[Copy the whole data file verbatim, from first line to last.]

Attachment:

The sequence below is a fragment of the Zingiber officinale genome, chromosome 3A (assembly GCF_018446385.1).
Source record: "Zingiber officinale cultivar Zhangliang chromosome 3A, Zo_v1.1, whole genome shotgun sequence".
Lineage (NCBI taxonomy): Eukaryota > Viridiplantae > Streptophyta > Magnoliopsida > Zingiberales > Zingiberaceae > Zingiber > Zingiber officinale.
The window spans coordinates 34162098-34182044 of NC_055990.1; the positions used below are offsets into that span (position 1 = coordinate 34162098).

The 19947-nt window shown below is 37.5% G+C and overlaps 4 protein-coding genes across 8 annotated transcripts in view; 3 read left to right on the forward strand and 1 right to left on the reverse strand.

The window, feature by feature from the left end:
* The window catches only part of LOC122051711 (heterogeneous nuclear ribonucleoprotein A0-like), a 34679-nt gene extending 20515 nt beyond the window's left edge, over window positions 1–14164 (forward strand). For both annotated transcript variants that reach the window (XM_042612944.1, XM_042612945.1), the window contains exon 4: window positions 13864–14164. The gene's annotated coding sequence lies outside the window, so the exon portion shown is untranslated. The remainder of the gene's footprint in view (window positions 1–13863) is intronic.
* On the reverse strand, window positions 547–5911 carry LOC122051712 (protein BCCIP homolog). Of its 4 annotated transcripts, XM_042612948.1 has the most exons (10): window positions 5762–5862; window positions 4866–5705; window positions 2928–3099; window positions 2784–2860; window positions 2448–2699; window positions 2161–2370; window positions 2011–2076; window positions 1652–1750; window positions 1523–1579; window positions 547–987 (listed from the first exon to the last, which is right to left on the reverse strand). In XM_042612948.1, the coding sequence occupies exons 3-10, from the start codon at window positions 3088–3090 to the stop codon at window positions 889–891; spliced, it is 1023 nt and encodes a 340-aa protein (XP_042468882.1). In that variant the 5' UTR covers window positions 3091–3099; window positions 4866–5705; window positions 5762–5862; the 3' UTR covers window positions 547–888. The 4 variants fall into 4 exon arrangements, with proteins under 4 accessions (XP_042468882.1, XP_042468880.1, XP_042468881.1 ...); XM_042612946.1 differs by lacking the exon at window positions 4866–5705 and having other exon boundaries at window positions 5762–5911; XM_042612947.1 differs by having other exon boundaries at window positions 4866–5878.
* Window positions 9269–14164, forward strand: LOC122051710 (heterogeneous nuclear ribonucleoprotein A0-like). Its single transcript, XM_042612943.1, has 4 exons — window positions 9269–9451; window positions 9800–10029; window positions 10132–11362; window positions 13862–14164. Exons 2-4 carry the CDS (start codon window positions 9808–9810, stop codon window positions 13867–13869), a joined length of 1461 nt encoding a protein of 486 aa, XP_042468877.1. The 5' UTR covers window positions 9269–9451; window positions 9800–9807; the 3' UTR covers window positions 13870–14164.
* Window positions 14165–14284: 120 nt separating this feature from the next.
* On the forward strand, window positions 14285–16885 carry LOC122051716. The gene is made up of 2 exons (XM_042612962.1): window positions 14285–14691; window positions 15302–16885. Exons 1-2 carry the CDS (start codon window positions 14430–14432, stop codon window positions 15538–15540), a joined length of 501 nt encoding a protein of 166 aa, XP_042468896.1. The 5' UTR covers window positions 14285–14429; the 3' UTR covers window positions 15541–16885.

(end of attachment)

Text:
The sequence below is a fragment of the Zingiber officinale genome, chromosome 3A (assembly GCF_018446385.1).
Source record: "Zingiber officinale cultivar Zhangliang chromosome 3A, Zo_v1.1, whole genome shotgun sequence".
Lineage (NCBI taxonomy): Eukaryota > Viridiplantae > Streptophyta > Magnoliopsida > Zingiberales > Zingiberaceae > Zingiber > Zingiber officinale.
The window spans coordinates 34162098-34182044 of NC_055990.1; the positions used below are offsets into that span (position 1 = coordinate 34162098).

The 19947-nt window shown below is 37.5% G+C and overlaps 4 protein-coding genes across 8 annotated transcripts in view; 3 read left to right on the forward strand and 1 right to left on the reverse strand.

The window, feature by feature from the left end:
* The window catches only part of LOC122051711 (heterogeneous nuclear ribonucleoprotein A0-like), a 34679-nt gene extending 20515 nt beyond the window's left edge, over window positions 1–14164 (forward strand). For both annotated transcript variants that reach the window (XM_042612944.1, XM_042612945.1), the window contains exon 4: window positions 13864–14164. The gene's annotated coding sequence lies outside the window, so the exon portion shown is untranslated. The remainder of the gene's footprint in view (window positions 1–13863) is intronic.
* On the reverse strand, window positions 547–5911 carry LOC122051712 (protein BCCIP homolog). Of its 4 annotated transcripts, XM_042612948.1 has the most exons (10): window positions 5762–5862; window positions 4866–5705; window positions 2928–3099; window positions 2784–2860; window positions 2448–2699; window positions 2161–2370; window positions 2011–2076; window positions 1652–1750; window positions 1523–1579; window positions 547–987 (listed from the first exon to the last, which is right to left on the reverse strand). In XM_042612948.1, the coding sequence occupies exons 3-10, from the start codon at window positions 3088–3090 to the stop codon at window positions 889–891; spliced, it is 1023 nt and encodes a 340-aa protein (XP_042468882.1). In that variant the 5' UTR covers window positions 3091–3099; window positions 4866–5705; window positions 5762–5862; the 3' UTR covers window positions 547–888. The 4 variants fall into 4 exon arrangements, with proteins under 4 accessions (XP_042468882.1, XP_042468880.1, XP_042468881.1 ...); XM_042612946.1 differs by lacking the exon at window positions 4866–5705 and having other exon boundaries at window positions 5762–5911; XM_042612947.1 differs by having other exon boundaries at window positions 4866–5878.
* Window positions 9269–14164, forward strand: LOC122051710 (heterogeneous nuclear ribonucleoprotein A0-like). Its single transcript, XM_042612943.1, has 4 exons — window positions 9269–9451; window positions 9800–10029; window positions 10132–11362; window positions 13862–14164. Exons 2-4 carry the CDS (start codon window positions 9808–9810, stop codon window positions 13867–13869), a joined length of 1461 nt encoding a protein of 486 aa, XP_042468877.1. The 5' UTR covers window positions 9269–9451; window positions 9800–9807; the 3' UTR covers window positions 13870–14164.
* Window positions 14165–14284: 120 nt separating this feature from the next.
* On the forward strand, window positions 14285–16885 carry LOC122051716. The gene is made up of 2 exons (XM_042612962.1): window positions 14285–14691; window positions 15302–16885. Exons 1-2 carry the CDS (start codon window positions 14430–14432, stop codon window positions 15538–15540), a joined length of 501 nt encoding a protein of 166 aa, XP_042468896.1. The 5' UTR covers window positions 14285–14429; the 3' UTR covers window positions 15541–16885.